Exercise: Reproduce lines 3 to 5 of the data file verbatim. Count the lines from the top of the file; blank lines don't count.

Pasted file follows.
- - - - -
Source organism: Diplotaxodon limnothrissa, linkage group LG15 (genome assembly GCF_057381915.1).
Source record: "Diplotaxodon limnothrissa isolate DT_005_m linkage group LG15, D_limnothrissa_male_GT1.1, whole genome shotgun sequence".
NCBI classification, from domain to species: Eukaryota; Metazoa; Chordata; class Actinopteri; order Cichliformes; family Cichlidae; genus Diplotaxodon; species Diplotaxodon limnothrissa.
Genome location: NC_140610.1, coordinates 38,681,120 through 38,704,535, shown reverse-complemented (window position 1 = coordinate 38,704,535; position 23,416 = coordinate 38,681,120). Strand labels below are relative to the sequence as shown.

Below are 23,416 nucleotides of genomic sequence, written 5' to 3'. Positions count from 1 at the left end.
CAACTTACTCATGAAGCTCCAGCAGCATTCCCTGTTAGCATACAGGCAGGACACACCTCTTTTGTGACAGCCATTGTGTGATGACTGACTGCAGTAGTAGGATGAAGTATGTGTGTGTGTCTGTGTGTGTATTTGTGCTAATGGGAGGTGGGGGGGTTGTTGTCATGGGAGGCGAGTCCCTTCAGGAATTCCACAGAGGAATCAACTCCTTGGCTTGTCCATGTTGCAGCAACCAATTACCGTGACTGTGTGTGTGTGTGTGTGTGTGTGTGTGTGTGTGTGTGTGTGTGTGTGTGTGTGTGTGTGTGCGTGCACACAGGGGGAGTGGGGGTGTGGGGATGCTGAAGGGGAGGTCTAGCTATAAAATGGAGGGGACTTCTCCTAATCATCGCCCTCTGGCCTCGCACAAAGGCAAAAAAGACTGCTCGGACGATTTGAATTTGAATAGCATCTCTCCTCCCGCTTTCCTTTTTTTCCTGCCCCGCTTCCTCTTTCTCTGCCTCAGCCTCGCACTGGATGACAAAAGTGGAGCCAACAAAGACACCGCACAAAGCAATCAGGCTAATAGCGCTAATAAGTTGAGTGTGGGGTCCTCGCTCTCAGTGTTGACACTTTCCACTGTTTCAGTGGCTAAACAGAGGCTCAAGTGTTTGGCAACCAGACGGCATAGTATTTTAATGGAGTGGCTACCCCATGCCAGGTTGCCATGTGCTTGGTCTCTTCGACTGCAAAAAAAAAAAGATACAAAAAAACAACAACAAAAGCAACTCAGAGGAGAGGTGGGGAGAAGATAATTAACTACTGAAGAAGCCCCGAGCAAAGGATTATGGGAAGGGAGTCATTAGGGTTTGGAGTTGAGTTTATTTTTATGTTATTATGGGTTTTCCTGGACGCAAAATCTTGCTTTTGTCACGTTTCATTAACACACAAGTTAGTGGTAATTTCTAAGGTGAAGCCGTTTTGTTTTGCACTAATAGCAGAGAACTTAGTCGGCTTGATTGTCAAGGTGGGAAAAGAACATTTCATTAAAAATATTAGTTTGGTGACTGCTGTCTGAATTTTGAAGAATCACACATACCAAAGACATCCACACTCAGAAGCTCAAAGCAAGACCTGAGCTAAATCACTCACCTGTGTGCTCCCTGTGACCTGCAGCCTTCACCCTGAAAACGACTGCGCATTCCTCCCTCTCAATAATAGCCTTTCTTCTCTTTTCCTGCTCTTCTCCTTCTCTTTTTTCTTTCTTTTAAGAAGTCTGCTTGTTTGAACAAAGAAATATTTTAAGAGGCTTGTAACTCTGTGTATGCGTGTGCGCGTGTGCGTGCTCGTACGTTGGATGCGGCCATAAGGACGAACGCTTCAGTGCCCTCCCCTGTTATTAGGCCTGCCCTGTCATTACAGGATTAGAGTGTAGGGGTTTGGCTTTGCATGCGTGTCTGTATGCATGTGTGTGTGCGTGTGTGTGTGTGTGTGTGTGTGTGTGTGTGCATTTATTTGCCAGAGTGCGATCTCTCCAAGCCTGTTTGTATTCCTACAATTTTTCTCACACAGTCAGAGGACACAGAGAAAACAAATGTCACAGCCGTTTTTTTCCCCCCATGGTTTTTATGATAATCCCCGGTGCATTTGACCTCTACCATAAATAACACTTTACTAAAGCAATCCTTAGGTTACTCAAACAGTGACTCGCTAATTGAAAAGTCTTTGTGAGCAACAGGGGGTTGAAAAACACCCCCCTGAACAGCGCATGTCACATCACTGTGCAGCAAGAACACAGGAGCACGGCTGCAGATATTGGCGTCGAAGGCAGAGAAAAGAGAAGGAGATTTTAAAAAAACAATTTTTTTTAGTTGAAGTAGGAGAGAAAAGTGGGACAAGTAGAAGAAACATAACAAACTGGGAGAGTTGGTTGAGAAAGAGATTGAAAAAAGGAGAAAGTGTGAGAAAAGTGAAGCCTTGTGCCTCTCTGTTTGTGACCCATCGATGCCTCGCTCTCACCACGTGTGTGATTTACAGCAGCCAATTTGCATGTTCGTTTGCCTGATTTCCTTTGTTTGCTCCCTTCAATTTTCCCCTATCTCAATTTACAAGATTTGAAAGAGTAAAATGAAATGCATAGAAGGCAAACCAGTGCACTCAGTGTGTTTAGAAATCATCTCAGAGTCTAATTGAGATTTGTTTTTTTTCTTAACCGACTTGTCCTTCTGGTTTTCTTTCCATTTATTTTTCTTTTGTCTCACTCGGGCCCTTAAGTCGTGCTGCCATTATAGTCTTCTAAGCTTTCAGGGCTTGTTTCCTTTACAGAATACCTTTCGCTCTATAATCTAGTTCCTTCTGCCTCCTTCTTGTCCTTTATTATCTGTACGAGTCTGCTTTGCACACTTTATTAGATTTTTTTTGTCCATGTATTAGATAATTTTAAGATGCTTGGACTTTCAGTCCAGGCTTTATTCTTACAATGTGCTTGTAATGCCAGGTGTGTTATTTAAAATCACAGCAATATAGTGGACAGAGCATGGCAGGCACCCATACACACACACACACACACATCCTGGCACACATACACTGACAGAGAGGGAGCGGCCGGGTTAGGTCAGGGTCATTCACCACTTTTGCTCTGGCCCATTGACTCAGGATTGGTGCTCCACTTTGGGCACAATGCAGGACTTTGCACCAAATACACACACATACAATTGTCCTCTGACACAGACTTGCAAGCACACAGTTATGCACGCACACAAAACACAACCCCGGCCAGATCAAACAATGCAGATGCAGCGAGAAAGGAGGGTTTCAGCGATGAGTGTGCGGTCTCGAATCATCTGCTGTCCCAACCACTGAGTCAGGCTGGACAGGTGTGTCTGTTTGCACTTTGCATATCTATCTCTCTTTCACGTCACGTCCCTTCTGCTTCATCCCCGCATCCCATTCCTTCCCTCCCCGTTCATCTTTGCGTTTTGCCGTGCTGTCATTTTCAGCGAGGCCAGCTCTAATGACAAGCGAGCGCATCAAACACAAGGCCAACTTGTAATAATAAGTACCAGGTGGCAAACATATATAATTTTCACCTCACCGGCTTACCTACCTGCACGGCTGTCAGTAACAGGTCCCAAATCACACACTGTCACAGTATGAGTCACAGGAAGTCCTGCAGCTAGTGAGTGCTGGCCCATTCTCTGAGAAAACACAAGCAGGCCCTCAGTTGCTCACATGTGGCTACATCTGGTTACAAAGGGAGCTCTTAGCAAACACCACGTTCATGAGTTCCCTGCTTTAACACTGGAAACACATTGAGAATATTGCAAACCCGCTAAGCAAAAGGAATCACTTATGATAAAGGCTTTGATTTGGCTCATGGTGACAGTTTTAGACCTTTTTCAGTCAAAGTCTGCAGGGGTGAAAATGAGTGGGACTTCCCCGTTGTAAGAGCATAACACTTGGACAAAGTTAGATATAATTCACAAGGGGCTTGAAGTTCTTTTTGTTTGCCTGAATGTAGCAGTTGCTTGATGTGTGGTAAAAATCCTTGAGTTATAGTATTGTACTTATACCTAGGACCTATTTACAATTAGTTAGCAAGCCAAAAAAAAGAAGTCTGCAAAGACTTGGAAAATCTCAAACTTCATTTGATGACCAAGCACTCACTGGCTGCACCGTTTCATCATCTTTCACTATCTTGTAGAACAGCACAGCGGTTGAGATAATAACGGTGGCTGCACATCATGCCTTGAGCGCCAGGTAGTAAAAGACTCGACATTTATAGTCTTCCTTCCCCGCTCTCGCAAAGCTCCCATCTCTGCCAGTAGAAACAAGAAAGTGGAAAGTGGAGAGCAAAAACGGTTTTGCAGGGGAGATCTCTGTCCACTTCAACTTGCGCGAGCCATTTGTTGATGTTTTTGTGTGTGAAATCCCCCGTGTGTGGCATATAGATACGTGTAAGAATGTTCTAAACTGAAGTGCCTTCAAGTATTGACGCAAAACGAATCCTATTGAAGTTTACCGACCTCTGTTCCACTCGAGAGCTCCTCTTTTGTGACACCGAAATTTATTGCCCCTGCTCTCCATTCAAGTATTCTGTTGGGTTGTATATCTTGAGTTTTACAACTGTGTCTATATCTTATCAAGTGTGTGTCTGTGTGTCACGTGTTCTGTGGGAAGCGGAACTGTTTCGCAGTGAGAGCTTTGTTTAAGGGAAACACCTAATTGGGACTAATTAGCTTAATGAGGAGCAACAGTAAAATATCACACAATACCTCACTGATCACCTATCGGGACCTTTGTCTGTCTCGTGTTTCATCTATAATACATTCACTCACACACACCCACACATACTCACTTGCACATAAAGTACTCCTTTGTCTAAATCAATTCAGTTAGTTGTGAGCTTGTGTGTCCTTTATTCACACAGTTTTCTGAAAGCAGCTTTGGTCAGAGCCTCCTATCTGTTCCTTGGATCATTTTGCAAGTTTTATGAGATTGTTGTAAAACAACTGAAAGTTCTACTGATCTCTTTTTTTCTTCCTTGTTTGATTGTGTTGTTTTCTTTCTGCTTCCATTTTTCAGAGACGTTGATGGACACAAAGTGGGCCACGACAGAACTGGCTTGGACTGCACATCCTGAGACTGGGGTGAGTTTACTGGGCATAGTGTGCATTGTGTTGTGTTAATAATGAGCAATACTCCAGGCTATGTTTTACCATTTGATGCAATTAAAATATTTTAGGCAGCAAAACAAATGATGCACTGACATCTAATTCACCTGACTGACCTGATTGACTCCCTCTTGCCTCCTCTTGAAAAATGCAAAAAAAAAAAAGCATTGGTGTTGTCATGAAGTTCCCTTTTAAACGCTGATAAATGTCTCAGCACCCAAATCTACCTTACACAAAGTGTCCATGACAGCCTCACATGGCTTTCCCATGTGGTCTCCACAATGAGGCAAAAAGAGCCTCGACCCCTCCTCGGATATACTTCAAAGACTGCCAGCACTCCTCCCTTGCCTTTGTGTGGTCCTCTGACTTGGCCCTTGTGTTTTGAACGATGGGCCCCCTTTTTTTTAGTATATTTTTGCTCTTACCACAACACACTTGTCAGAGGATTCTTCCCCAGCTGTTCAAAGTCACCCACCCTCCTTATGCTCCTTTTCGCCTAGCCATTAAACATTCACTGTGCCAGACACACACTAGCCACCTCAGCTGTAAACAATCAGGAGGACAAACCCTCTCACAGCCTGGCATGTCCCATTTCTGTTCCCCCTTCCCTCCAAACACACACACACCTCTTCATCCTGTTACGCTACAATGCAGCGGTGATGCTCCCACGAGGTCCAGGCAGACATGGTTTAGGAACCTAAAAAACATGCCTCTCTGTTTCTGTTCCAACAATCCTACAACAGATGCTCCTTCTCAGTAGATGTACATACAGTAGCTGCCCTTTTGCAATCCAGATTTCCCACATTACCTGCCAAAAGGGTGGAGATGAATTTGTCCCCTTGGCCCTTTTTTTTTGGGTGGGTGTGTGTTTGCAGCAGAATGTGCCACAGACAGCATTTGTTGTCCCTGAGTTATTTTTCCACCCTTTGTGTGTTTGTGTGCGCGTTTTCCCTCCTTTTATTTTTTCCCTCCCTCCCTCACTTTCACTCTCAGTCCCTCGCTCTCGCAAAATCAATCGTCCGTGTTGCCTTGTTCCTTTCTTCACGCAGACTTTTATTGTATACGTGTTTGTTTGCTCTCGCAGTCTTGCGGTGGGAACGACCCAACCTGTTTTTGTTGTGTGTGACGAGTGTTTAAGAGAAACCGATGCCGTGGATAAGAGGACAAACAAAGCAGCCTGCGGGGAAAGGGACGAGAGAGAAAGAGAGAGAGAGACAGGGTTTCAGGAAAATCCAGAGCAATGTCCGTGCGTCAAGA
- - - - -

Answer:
NCBI classification, from domain to species: Eukaryota; Metazoa; Chordata; class Actinopteri; order Cichliformes; family Cichlidae; genus Diplotaxodon; species Diplotaxodon limnothrissa.
Genome location: NC_140610.1, coordinates 38,681,120 through 38,704,535, shown reverse-complemented (window position 1 = coordinate 38,704,535; position 23,416 = coordinate 38,681,120). Strand labels below are relative to the sequence as shown.

Below are 23,416 nucleotides of genomic sequence, written 5' to 3'. Positions count from 1 at the left end.